Sometimes it’s hard to be a Rolex. Especially an Oyster Perpetual 39. Oh sure, demand exceeds supply. But the delivery delay’s nothing compared to the waiting list for the OP 39’s blingier brethren. Holy Grail models like the stainless steel Daytona might as well be made of unobtanium. FTS. The white-faced Rolex OP 39 is the only Rolex worth owning, bar none.
“There are things that rise above themselves to assume iconic stature,” Betty Cornfeld and Owen Edwards write. “These things are simple, ageless, yet mythic things that possess quintessence.” In their book by that name, the authors posit that the Steinway piano, Oreo cookie and Stetson hat qualify as quintessential. Add the Dufrane Barton Springs 656 Diverto that list . . .
There are a lot of ways to tell time. For accuracy, nothing beats an iPhone. If you don’t care about accuracy, there are plenty of stylish one, two and three-handed watches without indices that’ll give you the temporal gist. But if you want to keep jazz time, there’s only one choice: the Oris Art Blakey Limited Edition watch. Here’s the legendary drummer in action . . .
The other day, Google paid $2.1b for Fitbit. The prospect of a Google Fibit got lots of press, most of it dismissive. For good reason. Google’s Wear OS software – powering a range of non-Apple smart watches – is a kludgy disaster. Their Snapdragon Wear 3100 chip delivers sub-par performance. The user interface sucks. The real problem with Google’s wearables strategy? The “do no harm” company is determined to beat Apple at their own game. Wrong answer . . .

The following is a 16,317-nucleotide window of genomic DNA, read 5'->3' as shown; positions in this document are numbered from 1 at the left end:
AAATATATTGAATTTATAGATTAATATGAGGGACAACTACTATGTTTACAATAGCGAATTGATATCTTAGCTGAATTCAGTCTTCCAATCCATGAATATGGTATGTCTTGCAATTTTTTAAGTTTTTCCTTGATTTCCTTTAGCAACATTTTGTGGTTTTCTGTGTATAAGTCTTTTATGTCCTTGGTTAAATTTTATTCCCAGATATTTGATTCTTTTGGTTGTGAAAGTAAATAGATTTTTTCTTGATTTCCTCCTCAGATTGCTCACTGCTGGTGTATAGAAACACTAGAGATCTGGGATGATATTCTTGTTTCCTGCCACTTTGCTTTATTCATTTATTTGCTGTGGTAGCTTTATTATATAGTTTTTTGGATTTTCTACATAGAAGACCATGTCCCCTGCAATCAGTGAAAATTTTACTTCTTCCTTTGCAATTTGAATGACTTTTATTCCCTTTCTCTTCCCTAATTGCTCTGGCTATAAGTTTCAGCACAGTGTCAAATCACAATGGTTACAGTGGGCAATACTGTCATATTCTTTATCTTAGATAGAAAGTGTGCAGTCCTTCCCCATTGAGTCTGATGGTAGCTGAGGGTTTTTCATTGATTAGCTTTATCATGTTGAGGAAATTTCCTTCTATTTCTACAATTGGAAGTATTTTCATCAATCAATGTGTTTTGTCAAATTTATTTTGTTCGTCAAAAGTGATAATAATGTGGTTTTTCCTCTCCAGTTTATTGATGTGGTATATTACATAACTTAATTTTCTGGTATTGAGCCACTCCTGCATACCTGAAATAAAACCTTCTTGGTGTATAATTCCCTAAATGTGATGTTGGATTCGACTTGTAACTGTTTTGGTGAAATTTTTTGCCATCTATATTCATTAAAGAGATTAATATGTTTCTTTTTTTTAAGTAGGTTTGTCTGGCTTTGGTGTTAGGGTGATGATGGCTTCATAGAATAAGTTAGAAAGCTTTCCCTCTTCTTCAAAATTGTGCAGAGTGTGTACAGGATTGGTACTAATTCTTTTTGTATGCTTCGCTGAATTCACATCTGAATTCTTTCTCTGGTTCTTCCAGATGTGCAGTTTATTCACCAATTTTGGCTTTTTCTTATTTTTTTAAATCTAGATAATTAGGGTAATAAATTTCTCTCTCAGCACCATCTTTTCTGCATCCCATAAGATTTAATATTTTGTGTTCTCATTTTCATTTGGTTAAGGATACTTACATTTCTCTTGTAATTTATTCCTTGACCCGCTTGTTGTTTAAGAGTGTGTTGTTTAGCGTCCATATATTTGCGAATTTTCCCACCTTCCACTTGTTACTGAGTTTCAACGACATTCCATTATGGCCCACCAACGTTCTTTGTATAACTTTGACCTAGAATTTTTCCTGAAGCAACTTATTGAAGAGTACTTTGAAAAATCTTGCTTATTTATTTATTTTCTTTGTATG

Bezels are incredibly useful devices. Twist the ring until the arrow’s on the current or desired end time and you’re good to go (for events lasting an hour or less). Aesthetically, the big ass bezels dominating today’s “sport” watches scream DIVE! DIVE! DIVE! The French-made Yema Navygraf shows us how an everyday dive watch should be done. Was done? That too . . .
According to Forbes, the Grand Seiko Godzilla watch has “a number of elements in honor of the legendary creature. The prominent rays on the dial emanating from the center and shooting outward symbolize the heat ray beam that shoots from Godzilla’s mouth. The angular shape of the titanium case symbolizes the size and strength of the monster, while the red-and-black sharkskin strap recreates the rough texture of its skin.” WTF?
In 1964, DOXA Watches sent divers into Switzerland’s Lake Neuchatel armed with a rainbow of brightly colored watches. Their goal: find the best hue for underwater visibility. Three years later, the watchmaker released the legendary orange SUB. If horological heritage is your bag, buy a latter day DOXA. If not, consider the Seiko Diver Automatic Orange Dial Men’s Watch. Now why would anyone want to do that?